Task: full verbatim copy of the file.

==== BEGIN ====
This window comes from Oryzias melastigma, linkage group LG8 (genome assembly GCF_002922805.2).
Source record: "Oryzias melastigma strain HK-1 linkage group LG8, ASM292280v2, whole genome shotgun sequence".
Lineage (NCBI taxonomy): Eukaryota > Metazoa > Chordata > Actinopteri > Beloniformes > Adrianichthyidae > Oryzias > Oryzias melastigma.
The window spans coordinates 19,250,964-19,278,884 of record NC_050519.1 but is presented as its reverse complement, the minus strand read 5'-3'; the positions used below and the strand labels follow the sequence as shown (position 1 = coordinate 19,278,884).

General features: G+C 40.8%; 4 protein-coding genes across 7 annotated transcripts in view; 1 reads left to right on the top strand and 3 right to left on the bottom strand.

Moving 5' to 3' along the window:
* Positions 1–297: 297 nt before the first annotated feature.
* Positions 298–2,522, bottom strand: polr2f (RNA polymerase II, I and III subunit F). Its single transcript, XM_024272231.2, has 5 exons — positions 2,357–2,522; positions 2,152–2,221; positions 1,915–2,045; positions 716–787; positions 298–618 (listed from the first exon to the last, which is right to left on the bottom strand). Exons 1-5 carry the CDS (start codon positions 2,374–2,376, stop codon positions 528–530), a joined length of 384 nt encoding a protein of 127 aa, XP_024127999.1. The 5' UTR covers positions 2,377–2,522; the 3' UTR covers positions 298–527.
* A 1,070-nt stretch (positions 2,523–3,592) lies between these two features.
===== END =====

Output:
This window comes from Oryzias melastigma, linkage group LG8 (genome assembly GCF_002922805.2).
Source record: "Oryzias melastigma strain HK-1 linkage group LG8, ASM292280v2, whole genome shotgun sequence".
Lineage (NCBI taxonomy): Eukaryota > Metazoa > Chordata > Actinopteri > Beloniformes > Adrianichthyidae > Oryzias > Oryzias melastigma.
The window spans coordinates 19,250,964-19,278,884 of record NC_050519.1 but is presented as its reverse complement, the minus strand read 5'-3'; the positions used below and the strand labels follow the sequence as shown (position 1 = coordinate 19,278,884).

General features: G+C 40.8%; 4 protein-coding genes across 7 annotated transcripts in view; 1 reads left to right on the top strand and 3 right to left on the bottom strand.

Moving 5' to 3' along the window:
* Positions 1–297: 297 nt before the first annotated feature.
* Positions 298–2,522, bottom strand: polr2f (RNA polymerase II, I and III subunit F). Its single transcript, XM_024272231.2, has 5 exons — positions 2,357–2,522; positions 2,152–2,221; positions 1,915–2,045; positions 716–787; positions 298–618 (listed from the first exon to the last, which is right to left on the bottom strand). Exons 1-5 carry the CDS (start codon positions 2,374–2,376, stop codon positions 528–530), a joined length of 384 nt encoding a protein of 127 aa, XP_024127999.1. The 5' UTR covers positions 2,377–2,522; the 3' UTR covers positions 298–527.
* A 1,070-nt stretch (positions 2,523–3,592) lies between these two features.